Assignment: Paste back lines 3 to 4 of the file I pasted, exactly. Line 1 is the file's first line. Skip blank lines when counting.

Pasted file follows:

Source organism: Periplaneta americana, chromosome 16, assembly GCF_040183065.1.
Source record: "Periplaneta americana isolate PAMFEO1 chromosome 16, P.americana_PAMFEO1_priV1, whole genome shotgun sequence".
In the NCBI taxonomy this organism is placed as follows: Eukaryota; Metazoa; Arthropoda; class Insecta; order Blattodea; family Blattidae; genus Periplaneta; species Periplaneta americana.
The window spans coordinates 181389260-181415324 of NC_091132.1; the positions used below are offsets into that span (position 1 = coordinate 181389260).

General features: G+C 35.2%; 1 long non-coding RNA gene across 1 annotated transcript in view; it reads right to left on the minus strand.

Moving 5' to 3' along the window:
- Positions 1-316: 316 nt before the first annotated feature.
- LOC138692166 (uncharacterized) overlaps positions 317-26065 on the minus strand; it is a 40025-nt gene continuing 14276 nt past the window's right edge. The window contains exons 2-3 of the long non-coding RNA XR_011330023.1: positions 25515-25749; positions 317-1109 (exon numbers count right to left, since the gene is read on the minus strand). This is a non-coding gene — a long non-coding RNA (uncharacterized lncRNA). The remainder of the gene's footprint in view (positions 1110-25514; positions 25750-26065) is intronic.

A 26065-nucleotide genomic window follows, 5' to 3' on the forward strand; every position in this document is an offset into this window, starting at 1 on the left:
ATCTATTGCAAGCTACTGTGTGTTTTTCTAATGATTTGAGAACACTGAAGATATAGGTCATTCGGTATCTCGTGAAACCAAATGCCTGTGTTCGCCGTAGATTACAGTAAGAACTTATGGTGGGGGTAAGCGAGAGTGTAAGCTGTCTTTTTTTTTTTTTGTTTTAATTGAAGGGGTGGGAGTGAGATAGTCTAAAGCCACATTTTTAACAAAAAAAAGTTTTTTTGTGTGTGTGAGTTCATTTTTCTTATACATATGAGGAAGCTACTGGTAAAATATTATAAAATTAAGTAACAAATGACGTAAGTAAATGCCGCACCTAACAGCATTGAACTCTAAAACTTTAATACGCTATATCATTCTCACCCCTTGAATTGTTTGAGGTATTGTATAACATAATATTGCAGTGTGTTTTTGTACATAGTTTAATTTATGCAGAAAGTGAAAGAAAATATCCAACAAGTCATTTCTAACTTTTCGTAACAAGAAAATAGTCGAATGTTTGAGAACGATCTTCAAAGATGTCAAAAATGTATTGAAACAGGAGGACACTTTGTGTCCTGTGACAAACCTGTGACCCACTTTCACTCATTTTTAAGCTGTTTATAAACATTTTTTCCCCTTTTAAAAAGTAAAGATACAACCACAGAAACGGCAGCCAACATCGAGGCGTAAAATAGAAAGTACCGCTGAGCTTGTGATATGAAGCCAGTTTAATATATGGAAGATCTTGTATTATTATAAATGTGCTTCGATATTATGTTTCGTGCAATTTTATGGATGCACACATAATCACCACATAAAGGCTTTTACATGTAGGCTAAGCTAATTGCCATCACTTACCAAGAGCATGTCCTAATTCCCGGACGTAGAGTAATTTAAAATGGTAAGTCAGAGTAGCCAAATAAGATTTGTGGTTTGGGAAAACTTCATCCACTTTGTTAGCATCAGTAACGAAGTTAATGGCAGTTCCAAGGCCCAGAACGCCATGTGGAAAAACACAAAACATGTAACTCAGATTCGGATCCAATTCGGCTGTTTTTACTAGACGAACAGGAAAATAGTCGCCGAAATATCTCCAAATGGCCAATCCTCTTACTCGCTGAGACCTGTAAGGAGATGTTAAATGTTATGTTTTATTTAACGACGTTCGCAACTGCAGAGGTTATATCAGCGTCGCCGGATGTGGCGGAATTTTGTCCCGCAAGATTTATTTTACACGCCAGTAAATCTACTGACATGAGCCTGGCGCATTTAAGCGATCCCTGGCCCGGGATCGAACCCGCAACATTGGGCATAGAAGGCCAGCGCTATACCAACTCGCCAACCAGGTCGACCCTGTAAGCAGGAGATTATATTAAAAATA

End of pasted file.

In the NCBI taxonomy this organism is placed as follows: Eukaryota; Metazoa; Arthropoda; class Insecta; order Blattodea; family Blattidae; genus Periplaneta; species Periplaneta americana.
The window spans coordinates 181389260-181415324 of NC_091132.1; the positions used below are offsets into that span (position 1 = coordinate 181389260).